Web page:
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Some summer feeding sites to close early
(Published July 31, 2000)
By RACHELLE A. JONES
Fifty-four summer feeding sites operated by D.C. Public Schools will close Aug. 4, leaving children with even fewer options in a summer feeding program that a deputy mayor recently described to city council members as in "shambles."
Feeding sites that seem to be serving the greatest number of children are not among the 35 school-based sites remaining open, said Reuben Gist of the Capital Area Food Bank. He said notification of site closings and changes should have been given to children much earlier.
Gistís criticism of D.C. officials for poor management of the cityís Summer Feeding Program goes beyond the early closings of sites. Despite promises to improve program publicity and access to feeding sites from the cityís dismal performance last year, he said that not every feeding site is open to all children, many needy children were not adequately informed of the federally funded programís sites, and those who are eating at sites are not being given palatable, quality meals.
Deputy Mayor Carolyn N. Graham, whose office took over the program at the last minute, contends that the D.C. government is vigilant in ensuring the programís success. "We are committed to providing nutritious food to every child wanting in this city," she said July 6 before the D.C. City Councilís education committee during a hearing at which she also described the programís chaotic operations. Grahamís office, which focuses on administration of the cityís human services programs, assumed management of the 2000 program after D.C. Public Schools refused to handle that function just two weeks before it was scheduled to begin.
Two hundred twenty-four sites, including 132 participant sites sponsored by the Department of Parks and Recreation, the nonprofit Friendship House, and Capital Area Food Bank are serving D.C. children daily meals this summer. DCPS has operated 89 sites, of which 35 will remain open through Sept. 1. The recreation department sites will be expected to absorb children from those sites that close early, city officials said.
Parks and recreation department sites are open daily with what officials are calling "non-traditional hours," as breakfast is served at 10:30 a.m. and lunch between 2 and 4 p.m. This allows children "not involved in summer programs or summer school an opportunity not to have to get up as early as 8 a.m. to eat," said Neil Rogers, the recreation departmentís chief interim human resources director.
Because most program sites have not yet compiled estimates of children using the summer feeding program ó and officials do not expect to have that information until reports are compiled after the program ends in August ó food bank staff have been monitoring each feeding site to gather meal counts and feedback from children and food service workers.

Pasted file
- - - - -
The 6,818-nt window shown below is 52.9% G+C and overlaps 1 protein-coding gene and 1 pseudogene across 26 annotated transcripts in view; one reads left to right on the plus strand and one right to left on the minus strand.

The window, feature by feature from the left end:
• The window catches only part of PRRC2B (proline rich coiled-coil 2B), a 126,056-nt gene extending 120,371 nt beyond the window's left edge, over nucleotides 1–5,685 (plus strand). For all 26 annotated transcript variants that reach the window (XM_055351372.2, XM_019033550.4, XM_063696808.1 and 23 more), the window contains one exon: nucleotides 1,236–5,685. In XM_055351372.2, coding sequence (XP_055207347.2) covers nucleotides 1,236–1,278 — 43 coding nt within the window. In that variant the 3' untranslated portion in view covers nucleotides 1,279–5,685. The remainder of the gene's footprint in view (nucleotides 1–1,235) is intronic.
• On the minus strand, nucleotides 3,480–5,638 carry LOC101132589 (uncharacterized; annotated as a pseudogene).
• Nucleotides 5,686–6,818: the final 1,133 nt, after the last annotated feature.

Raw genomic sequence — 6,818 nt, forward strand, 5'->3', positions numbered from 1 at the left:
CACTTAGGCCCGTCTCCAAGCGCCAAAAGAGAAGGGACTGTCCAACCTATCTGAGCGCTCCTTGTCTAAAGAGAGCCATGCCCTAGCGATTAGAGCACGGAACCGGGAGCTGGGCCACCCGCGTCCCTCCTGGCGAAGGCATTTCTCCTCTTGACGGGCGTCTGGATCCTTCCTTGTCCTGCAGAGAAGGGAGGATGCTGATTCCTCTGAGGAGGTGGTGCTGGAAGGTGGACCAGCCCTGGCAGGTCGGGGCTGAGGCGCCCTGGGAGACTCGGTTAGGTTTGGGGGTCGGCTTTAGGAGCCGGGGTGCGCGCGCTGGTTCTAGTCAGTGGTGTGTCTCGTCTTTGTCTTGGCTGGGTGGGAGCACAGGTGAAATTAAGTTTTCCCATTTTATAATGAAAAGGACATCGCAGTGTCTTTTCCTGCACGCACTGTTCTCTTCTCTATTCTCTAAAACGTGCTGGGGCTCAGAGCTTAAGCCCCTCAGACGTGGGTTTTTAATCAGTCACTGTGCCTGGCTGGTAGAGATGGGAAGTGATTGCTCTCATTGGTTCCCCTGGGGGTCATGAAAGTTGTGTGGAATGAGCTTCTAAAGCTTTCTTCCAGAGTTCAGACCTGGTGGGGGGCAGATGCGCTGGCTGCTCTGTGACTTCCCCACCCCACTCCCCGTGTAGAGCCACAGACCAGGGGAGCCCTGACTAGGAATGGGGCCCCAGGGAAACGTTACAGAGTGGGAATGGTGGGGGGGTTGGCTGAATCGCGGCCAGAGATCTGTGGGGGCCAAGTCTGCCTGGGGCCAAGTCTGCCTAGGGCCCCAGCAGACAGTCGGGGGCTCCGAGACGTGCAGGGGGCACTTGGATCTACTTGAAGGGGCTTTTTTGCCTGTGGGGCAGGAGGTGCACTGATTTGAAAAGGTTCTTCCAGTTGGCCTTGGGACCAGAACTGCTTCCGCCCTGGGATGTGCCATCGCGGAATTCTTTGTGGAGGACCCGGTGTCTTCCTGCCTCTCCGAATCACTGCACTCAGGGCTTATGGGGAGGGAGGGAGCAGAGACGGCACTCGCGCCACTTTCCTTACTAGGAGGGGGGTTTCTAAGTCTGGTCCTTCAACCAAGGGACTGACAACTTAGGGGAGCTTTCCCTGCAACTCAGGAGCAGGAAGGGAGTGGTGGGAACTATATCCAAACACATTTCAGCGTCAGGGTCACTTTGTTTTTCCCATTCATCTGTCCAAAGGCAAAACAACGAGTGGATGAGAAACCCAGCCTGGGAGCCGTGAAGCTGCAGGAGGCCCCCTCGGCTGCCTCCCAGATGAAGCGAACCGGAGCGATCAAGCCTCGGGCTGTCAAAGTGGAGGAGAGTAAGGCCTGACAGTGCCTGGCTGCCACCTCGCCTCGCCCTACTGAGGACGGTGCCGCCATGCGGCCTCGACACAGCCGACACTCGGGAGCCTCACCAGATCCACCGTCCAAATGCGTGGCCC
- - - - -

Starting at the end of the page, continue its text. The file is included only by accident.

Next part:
As of July 13, Friendship House was serving between 13,500 and 15,000 lunches a day and 6,000 breakfasts; DCPS sites serve 17,000 lunches daily, according to food bank estimates.
Initial information about food sites was spread by flyers, a hotline, Metrobus banners, a Web site and bilingual posters, which Graham said gave "widespread notification of feeding sites." These methods, with additional television advertisements, take-home flyers, and what Graham told the council committee is "all the means at our disposal," will publicize the August program changes.
Unfortunately, said Gist, it is not enough to reach the children most in need of the food services. "You would think that if you have a captive audience most of the year, you would get information out before the last day of school," he said, adding that DCPS did little to notify its 70,000 schoolchildren.
The Summer Feeding Program hotline, run by Capital Area Food Bank staff, can be reached at 639-9770. It provides callers with updated information about the nearest feeding sites and serves as a troubleshooter for program participants and sponsors with complaints or concerns. Groups interested in sponsoring a feeding site can also call the hotline.
Although the feeding sites continue to serve all children meals, the full program cost is not covered by federal funds because "closed" sites that feed children not in summer programs are not eligible for reimbursement. Friendship House and the Department of Parks and Recreation have taken the initiative by voluntarily opening their sites to all children 18 or younger, regardless of the sitesí "open" or "closed" designation.
"Theyíre going to eat the cost of that (extra meals) so that all kids can eat," said Gist.
Copyright 2000, The Common Denominator